By John M. Coluccy, Ph.D.
Conservation planning for migrating and wintering waterfowl is based on the fundamental premise that food energy is the primary limiting factor for the birds during the nonbreeding period. Food abundance is presumed to directly or indirectly impact the physiological condition, survival, and even reproduction of waterfowl, which ultimately influences the health of their populations. Why? Waterfowl that encounter food shortages on migration
and wintering areas may be at greater risk of predation, disease and harvest. In addition, poor habitat conditions
may prevent some female waterfowl from acquiring adequate body fat to meet the energetic demands of egg laying and incubation. Females arriving on nesting areas in poor condition may also lay fewer eggs, suffer reduced nest success, or forgo nesting
altogether. In essence, food deficits during migration and winter can result in fewer females returning to breeding areas and reduced reproductive success among those females that attempt to breed.
Thus a primary goal of Ducks Unlimited and its partners in the North American Waterfowl Management Plan
is to ensure that waterfowl have adequate food resources on key migration and wintering areas across this continent. How can we accomplish this ambitious goal? The most widely accepted and employed approach is through the use of bioenergetics models. Waterfowl habitat
managers use these models to estimate how much habitat is required to support waterfowl and to assess the "carrying capacity" of the current habitat base on high-priority landscapes.
A primary goal of Ducks Unlimited and its partners in the North American Waterfowl Management Plan is to ensure that waterfowl have adequate food resources on key migration and wintering areas across this continent.
Bioenergetics models are similar to supply-and-demand models used in economics, except energy is the common currency rather than dollars. Energy demand is dictated by the birds, whereas energy supply is determined by habitat. Bioenergetics models utilize a wealth of data, including the amount of various habitat types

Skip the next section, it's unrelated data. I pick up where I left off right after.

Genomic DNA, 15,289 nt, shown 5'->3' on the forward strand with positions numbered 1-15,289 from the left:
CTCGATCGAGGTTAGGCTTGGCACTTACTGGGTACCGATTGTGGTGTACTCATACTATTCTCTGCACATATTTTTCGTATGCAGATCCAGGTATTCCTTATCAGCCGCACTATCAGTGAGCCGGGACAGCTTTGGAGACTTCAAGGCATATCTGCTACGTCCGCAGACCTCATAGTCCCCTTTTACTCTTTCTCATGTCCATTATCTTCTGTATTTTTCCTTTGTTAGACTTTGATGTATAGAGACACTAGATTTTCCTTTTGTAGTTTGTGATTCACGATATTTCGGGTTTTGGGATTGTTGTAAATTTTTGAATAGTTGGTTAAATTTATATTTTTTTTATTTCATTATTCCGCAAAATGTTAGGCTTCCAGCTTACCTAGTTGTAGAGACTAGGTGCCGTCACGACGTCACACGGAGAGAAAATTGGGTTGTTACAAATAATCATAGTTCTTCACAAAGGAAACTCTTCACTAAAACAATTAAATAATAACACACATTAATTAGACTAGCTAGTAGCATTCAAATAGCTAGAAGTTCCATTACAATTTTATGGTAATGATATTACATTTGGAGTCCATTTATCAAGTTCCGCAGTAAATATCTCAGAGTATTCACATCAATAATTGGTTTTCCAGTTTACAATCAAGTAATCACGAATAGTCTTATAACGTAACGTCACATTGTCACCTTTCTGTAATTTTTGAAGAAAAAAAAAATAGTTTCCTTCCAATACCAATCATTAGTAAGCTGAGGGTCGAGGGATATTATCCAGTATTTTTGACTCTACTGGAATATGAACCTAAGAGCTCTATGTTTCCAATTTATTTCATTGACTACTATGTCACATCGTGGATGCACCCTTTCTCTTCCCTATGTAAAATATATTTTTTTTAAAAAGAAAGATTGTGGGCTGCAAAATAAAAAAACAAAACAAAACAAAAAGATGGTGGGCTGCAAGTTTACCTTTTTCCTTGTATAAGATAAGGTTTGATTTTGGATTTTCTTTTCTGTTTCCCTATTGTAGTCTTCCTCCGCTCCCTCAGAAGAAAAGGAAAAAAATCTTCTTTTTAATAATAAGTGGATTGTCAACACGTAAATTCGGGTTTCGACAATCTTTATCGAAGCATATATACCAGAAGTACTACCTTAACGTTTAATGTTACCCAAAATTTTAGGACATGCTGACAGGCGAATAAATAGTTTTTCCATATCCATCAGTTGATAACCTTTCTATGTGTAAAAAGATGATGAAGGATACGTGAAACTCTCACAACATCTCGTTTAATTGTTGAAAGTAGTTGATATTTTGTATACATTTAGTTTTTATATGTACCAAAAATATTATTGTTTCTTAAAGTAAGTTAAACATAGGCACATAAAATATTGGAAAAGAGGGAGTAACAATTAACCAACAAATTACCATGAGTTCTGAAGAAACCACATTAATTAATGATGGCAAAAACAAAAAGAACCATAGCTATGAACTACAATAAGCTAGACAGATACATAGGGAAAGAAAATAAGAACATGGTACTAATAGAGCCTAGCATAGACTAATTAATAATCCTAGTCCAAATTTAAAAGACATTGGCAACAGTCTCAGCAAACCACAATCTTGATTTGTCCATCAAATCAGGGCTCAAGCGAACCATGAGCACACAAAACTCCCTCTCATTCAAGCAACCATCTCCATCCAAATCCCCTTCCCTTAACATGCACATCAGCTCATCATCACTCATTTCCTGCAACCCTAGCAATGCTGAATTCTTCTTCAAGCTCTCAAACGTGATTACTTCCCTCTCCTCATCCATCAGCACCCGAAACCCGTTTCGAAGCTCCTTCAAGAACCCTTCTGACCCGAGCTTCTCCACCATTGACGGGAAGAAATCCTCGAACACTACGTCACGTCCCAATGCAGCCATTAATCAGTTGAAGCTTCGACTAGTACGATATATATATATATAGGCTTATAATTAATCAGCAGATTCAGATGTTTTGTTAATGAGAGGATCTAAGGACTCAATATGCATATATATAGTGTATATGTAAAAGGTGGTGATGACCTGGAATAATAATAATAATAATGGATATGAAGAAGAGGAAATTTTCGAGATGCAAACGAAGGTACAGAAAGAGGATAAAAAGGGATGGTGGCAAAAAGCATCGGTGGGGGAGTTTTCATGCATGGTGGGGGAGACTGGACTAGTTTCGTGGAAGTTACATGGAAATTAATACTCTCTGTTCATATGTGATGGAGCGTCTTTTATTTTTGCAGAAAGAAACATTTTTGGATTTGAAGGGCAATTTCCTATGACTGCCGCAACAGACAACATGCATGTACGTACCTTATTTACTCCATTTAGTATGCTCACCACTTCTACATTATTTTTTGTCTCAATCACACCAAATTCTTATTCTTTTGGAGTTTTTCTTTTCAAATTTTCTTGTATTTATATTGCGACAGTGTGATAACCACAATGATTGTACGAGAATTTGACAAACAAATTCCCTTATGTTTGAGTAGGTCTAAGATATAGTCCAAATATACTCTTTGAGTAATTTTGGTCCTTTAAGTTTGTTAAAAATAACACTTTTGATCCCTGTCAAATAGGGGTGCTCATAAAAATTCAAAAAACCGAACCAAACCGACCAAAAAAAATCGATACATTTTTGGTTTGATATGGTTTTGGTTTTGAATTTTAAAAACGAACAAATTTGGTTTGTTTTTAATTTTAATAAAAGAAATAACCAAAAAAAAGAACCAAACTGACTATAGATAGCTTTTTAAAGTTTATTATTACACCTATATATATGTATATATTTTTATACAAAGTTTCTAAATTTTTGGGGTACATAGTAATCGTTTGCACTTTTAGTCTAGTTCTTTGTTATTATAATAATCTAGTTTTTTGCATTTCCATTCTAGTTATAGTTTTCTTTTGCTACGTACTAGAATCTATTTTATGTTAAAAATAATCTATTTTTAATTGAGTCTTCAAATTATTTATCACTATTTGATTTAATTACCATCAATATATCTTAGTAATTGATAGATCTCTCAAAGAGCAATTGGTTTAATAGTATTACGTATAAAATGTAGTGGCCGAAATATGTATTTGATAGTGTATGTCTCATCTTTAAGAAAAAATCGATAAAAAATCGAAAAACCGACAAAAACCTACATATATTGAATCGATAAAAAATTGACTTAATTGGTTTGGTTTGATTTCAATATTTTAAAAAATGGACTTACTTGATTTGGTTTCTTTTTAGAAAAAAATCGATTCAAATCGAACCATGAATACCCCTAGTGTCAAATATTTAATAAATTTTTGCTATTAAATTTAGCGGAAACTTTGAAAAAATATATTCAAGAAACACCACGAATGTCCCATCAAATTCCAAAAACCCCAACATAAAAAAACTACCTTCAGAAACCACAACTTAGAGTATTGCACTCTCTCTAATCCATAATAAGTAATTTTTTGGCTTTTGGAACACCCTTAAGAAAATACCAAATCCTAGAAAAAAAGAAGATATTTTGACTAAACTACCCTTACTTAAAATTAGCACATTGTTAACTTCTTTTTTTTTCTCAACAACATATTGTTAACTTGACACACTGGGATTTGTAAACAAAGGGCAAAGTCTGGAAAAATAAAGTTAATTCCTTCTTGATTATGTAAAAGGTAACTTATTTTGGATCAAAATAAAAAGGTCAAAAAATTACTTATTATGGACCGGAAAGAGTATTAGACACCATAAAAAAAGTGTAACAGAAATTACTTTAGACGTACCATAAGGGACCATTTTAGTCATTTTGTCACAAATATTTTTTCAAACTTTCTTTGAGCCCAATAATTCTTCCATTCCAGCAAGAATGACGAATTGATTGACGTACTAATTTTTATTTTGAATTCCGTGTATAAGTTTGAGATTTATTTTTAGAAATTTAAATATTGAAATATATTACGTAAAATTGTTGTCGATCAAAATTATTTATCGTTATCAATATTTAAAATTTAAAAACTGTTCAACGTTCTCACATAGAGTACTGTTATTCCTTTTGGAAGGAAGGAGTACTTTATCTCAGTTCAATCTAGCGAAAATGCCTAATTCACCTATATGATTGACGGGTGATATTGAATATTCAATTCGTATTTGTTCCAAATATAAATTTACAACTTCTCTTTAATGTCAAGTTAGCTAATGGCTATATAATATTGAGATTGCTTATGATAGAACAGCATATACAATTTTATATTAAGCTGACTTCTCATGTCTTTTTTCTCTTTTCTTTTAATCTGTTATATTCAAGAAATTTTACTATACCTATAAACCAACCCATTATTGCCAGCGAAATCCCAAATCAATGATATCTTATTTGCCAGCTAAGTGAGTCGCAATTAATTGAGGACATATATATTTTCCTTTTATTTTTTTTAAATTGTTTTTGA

in the area of interest, how much food energy is available to waterfowl in these habitats, the number and diversity of waterfowl that use these habitats and for how long, and daily energy requirements of individual birds.
The first step in determining regional energy demand for waterfowl is estimating the abundance, distribution, and migration chronology (timing) of waterfowl as they move from breeding areas to staging and wintering areas. Seasonal waterfowl surveys are conducted in these areas to measure migration chronology and species composition, abundance, and distribution. This information is used to calculate the total number of "use days" by each waterfowl species
. Waterfowl use days are multiplied by the daily energy requirements of individual birds to determine the total energy demand for each species in the area. Total waterfowl energy demand for all species is then calculated by adding together these species-specific energy demands.
Calculating Daily Energy Requirements in Waterfowl Waterfowl biologists estimate the daily energy requirement (DER) for individual ducks and geese by calculating the amount of energy the birds use while at rest and how much energy they expend during other activities like flying, swimming, feeding, and preening. For example, a bird in flight expends nearly 13 times more energy than one at rest. Biologists apply data from waterfowl observation studies to create daily "time-activity budgets" for waterfowl based on how much time individual birds spend resting and doing other activities, as well as the energetic costs of these activities. DER estimates among waterfowl range from 130 kilocalories a day for green-winged teal to 1,984 kilocalories a day for trumpeter swans.
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